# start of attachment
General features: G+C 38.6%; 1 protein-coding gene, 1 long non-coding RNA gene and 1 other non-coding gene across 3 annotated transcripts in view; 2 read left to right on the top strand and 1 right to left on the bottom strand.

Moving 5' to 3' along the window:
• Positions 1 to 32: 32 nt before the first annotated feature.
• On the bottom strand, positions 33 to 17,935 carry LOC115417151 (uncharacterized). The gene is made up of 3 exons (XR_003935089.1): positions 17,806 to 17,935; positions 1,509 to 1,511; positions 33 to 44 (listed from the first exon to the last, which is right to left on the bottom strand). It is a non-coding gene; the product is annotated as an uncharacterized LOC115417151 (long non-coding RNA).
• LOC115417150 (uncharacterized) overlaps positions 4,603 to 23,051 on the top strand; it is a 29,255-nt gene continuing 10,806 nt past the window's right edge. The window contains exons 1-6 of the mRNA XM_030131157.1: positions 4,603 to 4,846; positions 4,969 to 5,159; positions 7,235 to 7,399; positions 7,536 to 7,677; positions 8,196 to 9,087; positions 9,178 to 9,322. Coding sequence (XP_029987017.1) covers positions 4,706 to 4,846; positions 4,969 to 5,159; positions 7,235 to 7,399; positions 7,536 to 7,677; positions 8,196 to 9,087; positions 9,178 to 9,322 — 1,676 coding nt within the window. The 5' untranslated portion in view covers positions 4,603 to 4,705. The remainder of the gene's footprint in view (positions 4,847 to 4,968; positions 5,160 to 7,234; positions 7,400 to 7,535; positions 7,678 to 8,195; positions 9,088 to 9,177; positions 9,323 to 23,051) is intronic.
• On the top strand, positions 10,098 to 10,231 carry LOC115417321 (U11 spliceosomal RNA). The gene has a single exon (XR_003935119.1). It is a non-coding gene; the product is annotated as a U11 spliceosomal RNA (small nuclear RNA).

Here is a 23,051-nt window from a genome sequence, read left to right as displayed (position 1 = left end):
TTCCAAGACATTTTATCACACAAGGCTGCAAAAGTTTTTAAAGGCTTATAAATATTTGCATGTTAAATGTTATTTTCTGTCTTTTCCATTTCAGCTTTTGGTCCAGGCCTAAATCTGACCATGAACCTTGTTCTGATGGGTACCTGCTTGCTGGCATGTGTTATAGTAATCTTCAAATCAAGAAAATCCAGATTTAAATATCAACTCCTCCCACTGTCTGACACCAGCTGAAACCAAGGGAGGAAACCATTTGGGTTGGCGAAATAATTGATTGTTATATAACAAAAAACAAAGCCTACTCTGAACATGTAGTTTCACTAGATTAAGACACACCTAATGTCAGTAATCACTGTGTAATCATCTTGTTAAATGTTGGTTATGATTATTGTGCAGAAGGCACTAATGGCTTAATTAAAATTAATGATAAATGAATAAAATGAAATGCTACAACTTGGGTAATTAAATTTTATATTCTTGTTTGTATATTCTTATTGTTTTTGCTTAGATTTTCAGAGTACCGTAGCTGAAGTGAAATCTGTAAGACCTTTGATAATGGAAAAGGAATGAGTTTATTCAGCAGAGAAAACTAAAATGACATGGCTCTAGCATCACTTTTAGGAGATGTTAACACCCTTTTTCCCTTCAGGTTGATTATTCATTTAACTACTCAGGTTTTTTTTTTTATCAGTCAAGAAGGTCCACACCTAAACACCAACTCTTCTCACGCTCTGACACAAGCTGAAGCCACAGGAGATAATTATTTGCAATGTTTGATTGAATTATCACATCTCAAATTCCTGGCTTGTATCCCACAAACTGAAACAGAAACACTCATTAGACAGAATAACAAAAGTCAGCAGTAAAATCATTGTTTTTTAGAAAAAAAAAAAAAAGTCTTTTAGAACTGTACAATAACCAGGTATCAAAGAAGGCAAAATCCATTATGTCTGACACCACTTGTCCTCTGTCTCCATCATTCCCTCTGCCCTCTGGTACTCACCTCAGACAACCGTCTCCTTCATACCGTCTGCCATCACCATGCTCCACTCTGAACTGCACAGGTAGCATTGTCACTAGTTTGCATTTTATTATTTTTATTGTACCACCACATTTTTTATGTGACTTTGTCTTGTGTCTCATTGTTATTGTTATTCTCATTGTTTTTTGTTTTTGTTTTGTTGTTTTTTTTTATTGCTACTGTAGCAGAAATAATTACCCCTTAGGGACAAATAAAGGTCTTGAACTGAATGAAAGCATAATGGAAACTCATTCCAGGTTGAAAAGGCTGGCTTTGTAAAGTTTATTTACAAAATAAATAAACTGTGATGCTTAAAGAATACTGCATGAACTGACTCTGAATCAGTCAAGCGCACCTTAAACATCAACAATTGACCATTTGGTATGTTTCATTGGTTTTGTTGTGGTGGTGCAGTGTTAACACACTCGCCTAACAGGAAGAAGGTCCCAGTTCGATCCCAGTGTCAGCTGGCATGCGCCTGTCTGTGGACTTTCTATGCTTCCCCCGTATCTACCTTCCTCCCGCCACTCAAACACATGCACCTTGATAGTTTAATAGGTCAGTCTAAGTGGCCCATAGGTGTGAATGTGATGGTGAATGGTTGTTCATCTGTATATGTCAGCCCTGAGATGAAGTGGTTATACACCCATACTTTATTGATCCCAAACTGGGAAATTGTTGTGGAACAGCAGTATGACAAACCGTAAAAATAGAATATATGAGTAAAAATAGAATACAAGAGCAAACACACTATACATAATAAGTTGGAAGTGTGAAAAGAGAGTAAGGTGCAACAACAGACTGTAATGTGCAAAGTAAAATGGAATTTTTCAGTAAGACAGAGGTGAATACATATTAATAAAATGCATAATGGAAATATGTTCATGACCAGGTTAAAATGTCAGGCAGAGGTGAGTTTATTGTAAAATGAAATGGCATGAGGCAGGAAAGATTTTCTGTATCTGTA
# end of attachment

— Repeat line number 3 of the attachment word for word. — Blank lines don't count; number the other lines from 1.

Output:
• Positions 1 to 32: 32 nt before the first annotated feature.